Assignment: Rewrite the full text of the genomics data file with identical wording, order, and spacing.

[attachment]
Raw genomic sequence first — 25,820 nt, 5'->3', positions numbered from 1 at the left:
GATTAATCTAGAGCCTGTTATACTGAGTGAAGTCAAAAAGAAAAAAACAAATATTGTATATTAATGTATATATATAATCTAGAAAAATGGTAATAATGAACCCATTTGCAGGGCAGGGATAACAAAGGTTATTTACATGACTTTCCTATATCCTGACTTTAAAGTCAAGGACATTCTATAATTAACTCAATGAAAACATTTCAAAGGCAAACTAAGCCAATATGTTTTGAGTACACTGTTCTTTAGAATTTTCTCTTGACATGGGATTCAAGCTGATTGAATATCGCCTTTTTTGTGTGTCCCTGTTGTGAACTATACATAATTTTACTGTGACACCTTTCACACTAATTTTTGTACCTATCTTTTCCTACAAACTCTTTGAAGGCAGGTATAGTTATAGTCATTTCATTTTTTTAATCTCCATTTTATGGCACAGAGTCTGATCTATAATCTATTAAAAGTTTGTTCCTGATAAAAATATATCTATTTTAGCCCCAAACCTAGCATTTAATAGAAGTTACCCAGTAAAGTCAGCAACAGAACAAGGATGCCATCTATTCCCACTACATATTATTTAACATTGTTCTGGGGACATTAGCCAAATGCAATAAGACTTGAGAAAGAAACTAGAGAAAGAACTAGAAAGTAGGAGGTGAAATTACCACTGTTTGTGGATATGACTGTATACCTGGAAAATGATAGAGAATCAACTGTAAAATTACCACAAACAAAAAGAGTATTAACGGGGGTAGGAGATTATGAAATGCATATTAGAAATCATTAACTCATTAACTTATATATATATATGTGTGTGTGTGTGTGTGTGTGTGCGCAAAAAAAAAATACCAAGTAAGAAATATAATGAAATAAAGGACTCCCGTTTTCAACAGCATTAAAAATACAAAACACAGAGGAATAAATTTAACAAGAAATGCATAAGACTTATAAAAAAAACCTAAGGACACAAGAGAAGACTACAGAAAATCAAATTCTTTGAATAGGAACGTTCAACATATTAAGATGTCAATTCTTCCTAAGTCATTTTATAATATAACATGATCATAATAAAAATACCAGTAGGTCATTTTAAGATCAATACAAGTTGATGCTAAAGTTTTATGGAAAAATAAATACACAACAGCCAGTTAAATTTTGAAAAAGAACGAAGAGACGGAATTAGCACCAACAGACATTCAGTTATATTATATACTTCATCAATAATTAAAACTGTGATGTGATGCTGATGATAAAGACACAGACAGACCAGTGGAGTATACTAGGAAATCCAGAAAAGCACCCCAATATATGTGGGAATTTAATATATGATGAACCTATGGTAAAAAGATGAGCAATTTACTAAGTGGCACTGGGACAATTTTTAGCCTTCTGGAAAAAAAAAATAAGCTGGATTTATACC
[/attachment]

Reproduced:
Raw genomic sequence first — 25,820 nt, 5'->3', positions numbered from 1 at the left:
GATTAATCTAGAGCCTGTTATACTGAGTGAAGTCAAAAAGAAAAAAACAAATATTGTATATTAATGTATATATATAATCTAGAAAAATGGTAATAATGAACCCATTTGCAGGGCAGGGATAACAAAGGTTATTTACATGACTTTCCTATATCCTGACTTTAAAGTCAAGGACATTCTATAATTAACTCAATGAAAACATTTCAAAGGCAAACTAAGCCAATATGTTTTGAGTACACTGTTCTTTAGAATTTTCTCTTGACATGGGATTCAAGCTGATTGAATATCGCCTTTTTTGTGTGTCCCTGTTGTGAACTATACATAATTTTACTGTGACACCTTTCACACTAATTTTTGTACCTATCTTTTCCTACAAACTCTTTGAAGGCAGGTATAGTTATAGTCATTTCATTTTTTTAATCTCCATTTTATGGCACAGAGTCTGATCTATAATCTATTAAAAGTTTGTTCCTGATAAAAATATATCTATTTTAGCCCCAAACCTAGCATTTAATAGAAGTTACCCAGTAAAGTCAGCAACAGAACAAGGATGCCATCTATTCCCACTACATATTATTTAACATTGTTCTGGGGACATTAGCCAAATGCAATAAGACTTGAGAAAGAAACTAGAGAAAGAACTAGAAAGTAGGAGGTGAAATTACCACTGTTTGTGGATATGACTGTATACCTGGAAAATGATAGAGAATCAACTGTAAAATTACCACAAACAAAAAGAGTATTAACGGGGGTAGGAGATTATGAAATGCATATTAGAAATCATTAACTCATTAACTTATATATATATATGTGTGTGTGTGTGTGTGTGTGTGCGCAAAAAAAAAATACCAAGTAAGAAATATAATGAAATAAAGGACTCCCGTTTTCAACAGCATTAAAAATACAAAACACAGAGGAATAAATTTAACAAGAAATGCATAAGACTTATAAAAAAAACCTAAGGACACAAGAGAAGACTACAGAAAATCAAATTCTTTGAATAGGAACGTTCAACATATTAAGATGTCAATTCTTCCTAAGTCATTTTATAATATAACATGATCATAATAAAAATACCAGTAGGTCATTTTAAGATCAATACAAGTTGATGCTAAAGTTTTATGGAAAAATAAATACACAACAGCCAGTTAAATTTTGAAAAAGAACGAAGAGACGGAATTAGCACCAACAGACATTCAGTTATATTATATACTTCATCAATAATTAAAACTGTGATGTGATGCTGATGATAAAGACACAGACAGACCAGTGGAGTATACTAGGAAATCCAGAAAAGCACCCCAATATATGTGGGAATTTAATATATGATGAACCTATGGTAAAAAGATGAGCAATTTACTAAGTGGCACTGGGACAATTTTTAGCCTTCTGGAAAAAAAAAATAAGCTGGATTTATACC